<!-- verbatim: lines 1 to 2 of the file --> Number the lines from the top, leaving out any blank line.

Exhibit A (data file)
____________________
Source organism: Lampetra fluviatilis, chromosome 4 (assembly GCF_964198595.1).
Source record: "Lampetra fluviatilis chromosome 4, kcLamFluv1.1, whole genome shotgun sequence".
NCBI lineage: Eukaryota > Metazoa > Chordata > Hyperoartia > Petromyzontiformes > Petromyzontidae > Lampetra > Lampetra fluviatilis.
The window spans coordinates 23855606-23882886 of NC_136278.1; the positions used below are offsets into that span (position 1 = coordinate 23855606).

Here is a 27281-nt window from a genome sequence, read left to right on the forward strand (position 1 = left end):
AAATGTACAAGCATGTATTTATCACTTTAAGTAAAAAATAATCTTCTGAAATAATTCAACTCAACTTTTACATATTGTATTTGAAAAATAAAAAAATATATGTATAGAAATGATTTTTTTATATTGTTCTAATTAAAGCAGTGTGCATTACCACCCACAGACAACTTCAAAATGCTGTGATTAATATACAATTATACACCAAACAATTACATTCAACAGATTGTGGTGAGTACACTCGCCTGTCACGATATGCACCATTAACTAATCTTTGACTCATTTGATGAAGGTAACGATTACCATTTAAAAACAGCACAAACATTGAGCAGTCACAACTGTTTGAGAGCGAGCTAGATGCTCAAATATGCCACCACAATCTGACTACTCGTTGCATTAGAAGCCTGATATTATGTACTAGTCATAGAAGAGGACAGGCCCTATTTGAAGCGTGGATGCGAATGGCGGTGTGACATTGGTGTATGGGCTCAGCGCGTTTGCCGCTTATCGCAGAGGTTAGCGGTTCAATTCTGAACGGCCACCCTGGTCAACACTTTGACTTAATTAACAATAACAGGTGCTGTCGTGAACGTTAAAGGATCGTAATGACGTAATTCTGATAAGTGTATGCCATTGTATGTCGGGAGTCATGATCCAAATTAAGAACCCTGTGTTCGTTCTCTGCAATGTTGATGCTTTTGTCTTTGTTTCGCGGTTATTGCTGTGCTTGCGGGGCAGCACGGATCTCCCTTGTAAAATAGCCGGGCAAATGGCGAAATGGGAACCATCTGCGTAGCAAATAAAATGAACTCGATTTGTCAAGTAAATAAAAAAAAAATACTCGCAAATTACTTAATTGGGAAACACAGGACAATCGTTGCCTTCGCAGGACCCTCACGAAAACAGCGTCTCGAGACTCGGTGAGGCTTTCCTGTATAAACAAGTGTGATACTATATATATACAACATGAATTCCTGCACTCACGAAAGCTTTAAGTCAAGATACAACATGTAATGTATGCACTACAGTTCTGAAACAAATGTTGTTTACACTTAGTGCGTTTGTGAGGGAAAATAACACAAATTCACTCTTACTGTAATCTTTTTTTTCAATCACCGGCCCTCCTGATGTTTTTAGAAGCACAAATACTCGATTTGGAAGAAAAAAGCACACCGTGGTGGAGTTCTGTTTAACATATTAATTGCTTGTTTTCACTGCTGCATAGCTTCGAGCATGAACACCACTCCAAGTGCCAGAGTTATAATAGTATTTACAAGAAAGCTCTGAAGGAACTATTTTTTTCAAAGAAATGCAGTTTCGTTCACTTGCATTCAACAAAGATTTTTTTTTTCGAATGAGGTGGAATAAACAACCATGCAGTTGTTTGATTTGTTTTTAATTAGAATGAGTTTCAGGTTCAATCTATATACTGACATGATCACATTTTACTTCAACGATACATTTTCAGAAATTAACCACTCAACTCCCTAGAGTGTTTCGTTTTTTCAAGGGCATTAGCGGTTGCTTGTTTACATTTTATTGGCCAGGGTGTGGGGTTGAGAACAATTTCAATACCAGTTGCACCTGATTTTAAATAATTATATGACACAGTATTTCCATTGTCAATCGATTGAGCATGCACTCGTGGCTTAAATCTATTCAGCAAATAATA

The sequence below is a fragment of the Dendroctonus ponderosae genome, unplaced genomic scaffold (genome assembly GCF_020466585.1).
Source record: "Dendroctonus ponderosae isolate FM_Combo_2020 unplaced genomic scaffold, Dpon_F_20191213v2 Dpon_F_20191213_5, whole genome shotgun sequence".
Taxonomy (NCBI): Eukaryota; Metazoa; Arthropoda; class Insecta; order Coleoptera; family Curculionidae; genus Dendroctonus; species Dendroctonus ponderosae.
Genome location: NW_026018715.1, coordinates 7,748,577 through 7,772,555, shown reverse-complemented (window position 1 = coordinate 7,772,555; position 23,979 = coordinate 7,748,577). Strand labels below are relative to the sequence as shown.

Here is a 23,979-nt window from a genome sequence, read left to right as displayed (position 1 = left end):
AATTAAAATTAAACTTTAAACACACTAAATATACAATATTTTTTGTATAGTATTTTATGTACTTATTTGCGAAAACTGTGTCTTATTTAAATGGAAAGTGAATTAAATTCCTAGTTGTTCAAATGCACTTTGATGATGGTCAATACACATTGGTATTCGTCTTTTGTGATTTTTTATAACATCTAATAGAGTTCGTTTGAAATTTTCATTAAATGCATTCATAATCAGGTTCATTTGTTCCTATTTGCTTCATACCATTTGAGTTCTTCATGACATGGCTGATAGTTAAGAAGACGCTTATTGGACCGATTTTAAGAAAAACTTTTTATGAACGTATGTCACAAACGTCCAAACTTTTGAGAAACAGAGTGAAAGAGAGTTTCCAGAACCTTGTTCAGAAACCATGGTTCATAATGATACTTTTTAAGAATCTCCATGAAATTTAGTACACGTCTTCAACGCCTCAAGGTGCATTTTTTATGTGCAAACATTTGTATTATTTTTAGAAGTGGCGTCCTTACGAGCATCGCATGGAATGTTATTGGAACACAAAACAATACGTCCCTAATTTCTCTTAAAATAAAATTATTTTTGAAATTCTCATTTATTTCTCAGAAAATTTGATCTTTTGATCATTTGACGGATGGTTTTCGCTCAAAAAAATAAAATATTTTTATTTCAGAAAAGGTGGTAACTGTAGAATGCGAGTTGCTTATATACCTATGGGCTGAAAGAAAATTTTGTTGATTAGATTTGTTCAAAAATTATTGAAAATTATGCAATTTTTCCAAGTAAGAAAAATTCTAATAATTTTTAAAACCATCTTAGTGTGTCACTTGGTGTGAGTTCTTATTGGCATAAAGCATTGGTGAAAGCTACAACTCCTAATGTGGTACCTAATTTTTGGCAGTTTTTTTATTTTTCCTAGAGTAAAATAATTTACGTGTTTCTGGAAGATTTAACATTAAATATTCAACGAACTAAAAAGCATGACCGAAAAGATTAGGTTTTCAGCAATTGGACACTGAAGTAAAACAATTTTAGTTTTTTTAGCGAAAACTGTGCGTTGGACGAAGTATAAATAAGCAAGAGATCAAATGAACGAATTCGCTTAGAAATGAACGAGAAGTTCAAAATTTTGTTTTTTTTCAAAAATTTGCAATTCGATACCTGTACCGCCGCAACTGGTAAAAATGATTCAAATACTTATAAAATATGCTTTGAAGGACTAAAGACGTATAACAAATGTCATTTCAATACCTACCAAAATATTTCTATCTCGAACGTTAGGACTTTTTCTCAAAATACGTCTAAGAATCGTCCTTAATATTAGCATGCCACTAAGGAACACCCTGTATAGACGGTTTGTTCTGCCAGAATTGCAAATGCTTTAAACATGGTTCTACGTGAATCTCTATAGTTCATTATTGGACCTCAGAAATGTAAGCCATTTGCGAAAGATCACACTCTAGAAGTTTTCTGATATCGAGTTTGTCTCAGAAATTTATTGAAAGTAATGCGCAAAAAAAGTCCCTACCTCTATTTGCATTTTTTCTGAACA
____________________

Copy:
Source organism: Lampetra fluviatilis, chromosome 4 (assembly GCF_964198595.1).
Source record: "Lampetra fluviatilis chromosome 4, kcLamFluv1.1, whole genome shotgun sequence".